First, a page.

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The close link between glutathione and memory/cognitive functions



For our body to properly function, oxygen is necessary. Each process made by our body produces oxidants which can be very harmful and our body has to constantly fight them with antioxidants.


The human body needs oxygen for all body functions, and each process produces oxidants. These oxidants are harmful and we have to fight them constantly with antioxidants. Specifically, brain cells can be seriously affected with this continuous production of oxidants. In other words, the brain is particularly sensitive to oxidative stress and cognitive deterioration, as well as the loss of brain functions including memory. This is usually associated with old age and oxidative stress.


It has been proven that the capacity of antioxidant response of our organism decreases with age, making our immune system less strong to counteract the external and environmental damage, processed products, and certain medicines, among other factors. This makes the fight against free radicals crucial in order to combat the deterioration of neurological and cerebral functions.


Although losing memory is something we accept with age as an inevitable part of the aging process, it is also true that this loss of function can be slowed down or even reversed with the antioxidant protection of glutathione in the brain.

Many studies prove that oxidative stress is the cause of many physical, cerebral and mental illnesses, among them the lack of memory. When a person has good levels of antioxidants, specifically the "Master Antioxidant", Glutathione, the brain is more capable to combat memory loss and protect it against harmful molecules.


Glutathione helps us in two ways: not only is it the protagonist of the antioxidant work of our organism, but it is a fundamental support to the antioxidant defenses of the body.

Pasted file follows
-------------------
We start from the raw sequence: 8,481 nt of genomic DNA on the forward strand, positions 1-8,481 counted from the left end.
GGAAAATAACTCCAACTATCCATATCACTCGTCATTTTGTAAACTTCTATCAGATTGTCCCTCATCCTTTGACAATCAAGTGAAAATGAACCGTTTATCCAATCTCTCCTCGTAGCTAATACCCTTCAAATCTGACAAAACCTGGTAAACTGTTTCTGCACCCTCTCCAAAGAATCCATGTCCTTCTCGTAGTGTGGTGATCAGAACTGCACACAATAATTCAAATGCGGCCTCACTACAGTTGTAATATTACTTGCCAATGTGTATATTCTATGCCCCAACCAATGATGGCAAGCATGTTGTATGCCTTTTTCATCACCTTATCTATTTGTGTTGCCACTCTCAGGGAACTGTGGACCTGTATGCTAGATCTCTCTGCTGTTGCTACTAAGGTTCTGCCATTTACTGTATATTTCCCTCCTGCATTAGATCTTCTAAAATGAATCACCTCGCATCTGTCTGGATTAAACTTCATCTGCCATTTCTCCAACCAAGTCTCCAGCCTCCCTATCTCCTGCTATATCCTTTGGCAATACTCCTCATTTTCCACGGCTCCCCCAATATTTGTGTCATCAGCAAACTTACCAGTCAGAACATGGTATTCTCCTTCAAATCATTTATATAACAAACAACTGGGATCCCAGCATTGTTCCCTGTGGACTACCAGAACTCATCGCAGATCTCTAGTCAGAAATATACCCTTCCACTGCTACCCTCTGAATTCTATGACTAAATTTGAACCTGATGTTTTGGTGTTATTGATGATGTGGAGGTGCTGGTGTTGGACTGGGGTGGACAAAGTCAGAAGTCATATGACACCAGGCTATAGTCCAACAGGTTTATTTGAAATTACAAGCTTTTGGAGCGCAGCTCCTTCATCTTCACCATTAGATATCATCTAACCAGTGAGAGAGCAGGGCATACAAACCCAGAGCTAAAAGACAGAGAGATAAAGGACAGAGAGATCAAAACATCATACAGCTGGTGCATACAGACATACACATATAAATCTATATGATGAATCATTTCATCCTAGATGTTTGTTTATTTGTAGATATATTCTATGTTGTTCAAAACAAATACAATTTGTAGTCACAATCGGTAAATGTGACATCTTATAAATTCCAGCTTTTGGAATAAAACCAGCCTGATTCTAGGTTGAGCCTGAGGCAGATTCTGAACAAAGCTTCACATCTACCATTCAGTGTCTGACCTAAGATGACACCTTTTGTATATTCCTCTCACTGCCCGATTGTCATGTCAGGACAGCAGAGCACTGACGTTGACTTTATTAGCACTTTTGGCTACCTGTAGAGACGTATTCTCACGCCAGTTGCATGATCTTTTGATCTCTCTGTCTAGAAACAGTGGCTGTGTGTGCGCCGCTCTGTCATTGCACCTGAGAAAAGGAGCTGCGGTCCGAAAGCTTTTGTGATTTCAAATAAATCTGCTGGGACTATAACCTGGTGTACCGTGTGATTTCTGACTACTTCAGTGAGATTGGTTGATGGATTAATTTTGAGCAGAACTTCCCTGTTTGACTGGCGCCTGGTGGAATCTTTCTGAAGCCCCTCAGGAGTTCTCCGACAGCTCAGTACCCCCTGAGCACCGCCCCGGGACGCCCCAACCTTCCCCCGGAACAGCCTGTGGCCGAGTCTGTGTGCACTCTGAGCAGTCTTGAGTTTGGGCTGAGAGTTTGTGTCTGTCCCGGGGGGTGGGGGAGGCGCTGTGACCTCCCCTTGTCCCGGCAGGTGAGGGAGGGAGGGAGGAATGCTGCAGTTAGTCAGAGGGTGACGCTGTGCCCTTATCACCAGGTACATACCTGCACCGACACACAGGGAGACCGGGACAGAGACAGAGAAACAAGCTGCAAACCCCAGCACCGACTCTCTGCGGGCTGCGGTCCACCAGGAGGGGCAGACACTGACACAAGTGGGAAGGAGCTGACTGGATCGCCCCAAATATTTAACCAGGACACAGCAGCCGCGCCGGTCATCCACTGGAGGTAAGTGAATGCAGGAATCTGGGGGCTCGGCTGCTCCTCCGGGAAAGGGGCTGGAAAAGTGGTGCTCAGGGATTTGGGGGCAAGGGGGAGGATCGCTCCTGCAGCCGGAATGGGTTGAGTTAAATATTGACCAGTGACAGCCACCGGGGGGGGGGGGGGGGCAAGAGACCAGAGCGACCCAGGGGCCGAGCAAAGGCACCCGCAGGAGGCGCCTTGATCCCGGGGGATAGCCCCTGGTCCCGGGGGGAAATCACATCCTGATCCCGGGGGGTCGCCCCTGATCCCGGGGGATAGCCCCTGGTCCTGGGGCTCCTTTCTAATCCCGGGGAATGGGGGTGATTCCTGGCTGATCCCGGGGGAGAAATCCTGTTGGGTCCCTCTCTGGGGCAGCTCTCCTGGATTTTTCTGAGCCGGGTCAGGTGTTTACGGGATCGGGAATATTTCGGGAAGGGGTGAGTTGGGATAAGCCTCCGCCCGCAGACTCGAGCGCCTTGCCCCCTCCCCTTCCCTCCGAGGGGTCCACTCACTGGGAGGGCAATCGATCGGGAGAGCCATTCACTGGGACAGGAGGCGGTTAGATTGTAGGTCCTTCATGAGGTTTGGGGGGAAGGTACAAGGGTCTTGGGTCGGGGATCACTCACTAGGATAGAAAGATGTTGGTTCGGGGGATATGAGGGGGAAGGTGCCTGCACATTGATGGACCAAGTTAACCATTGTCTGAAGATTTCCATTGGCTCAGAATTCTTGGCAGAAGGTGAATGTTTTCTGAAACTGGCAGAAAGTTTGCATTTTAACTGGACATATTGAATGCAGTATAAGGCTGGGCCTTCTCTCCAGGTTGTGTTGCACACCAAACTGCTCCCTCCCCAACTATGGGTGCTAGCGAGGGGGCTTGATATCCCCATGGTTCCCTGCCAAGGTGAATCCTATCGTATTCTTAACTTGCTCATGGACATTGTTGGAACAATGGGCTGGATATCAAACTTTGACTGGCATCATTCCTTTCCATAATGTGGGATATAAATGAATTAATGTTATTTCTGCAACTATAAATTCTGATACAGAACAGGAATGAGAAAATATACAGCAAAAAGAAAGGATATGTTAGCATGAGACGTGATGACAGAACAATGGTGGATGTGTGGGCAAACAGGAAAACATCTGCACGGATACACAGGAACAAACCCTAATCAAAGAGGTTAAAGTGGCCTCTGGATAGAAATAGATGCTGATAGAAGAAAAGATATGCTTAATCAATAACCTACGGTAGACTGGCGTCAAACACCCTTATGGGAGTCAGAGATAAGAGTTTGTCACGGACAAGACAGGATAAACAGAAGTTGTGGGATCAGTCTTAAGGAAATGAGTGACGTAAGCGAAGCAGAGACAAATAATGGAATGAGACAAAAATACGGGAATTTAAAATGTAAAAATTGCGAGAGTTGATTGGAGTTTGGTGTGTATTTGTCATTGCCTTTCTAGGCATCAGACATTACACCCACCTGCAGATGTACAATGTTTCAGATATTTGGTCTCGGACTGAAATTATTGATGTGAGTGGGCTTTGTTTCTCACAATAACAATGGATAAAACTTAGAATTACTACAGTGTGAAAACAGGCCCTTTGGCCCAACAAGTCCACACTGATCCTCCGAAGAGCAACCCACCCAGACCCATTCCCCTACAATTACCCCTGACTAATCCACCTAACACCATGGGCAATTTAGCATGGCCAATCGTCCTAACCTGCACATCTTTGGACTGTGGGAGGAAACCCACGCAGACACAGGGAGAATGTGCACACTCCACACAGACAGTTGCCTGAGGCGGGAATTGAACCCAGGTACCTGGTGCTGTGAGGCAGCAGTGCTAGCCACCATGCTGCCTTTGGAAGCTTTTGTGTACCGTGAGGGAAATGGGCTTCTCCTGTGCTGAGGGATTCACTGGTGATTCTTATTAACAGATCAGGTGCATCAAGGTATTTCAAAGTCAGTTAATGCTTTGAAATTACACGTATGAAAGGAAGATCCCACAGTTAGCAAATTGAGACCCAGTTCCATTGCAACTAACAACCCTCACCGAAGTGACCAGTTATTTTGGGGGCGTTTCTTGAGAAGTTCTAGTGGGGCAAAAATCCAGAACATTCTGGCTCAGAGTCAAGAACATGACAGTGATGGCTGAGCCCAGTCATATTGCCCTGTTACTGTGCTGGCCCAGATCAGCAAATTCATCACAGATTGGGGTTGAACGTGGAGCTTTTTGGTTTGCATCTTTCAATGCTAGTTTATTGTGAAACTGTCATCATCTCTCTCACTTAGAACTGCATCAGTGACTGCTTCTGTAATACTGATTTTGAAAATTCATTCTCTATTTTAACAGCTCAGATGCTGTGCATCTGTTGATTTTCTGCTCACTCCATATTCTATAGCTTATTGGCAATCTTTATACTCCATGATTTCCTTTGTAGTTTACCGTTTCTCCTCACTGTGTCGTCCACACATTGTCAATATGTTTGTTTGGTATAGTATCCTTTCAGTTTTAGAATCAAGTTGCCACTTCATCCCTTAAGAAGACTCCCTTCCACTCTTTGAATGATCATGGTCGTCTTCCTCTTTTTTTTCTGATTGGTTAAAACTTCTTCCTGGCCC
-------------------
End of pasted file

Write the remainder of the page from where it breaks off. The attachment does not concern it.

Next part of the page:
Studies determined that "there is a close link between the metabolism of glutathione and the processes of learning and memory. In this link, the mechanisms that preserve cerebral oxidant homeostasis can participate, both as modulators of cognitive function and as targets of the degenerative and neurotrophic events. "


In conclusion, maintaining optimal levels of the antioxidant Glutathione will ensures better performance of brain functions, including memory.


References:

Busu, C., Circu, M. L. y Wei, L. et al. Glutathione in cerebral microvascular endothelial biology and pathobiology: implications for brain homeostasis. Int J Cell Biol. 2012: 434971.

Dringen, R. Metabolism and functions of glutathione in brain.Progress in Neurobiology

Glutathione metabolism during aging and in Alzheimer disease http://www.ncbi.nlm.nih.gov/pubmed/15247041.

Gut microbiota regulates antioxidant metabolism. https://sciencedaily.com/releases/2015/11/151106062708.htm [Fecha de consulta: 20/12/2016].

Holford, P. y Cass, H. (2002). Natural Highs. Piatkus Ltd: Londres.

https://www.neurologia.com/articulo/2002395

https://psiquiatria.com/neuropsiquiatria/el-glutation-en-la-funcion-cognitiva-y-la-neurodegeneracion/

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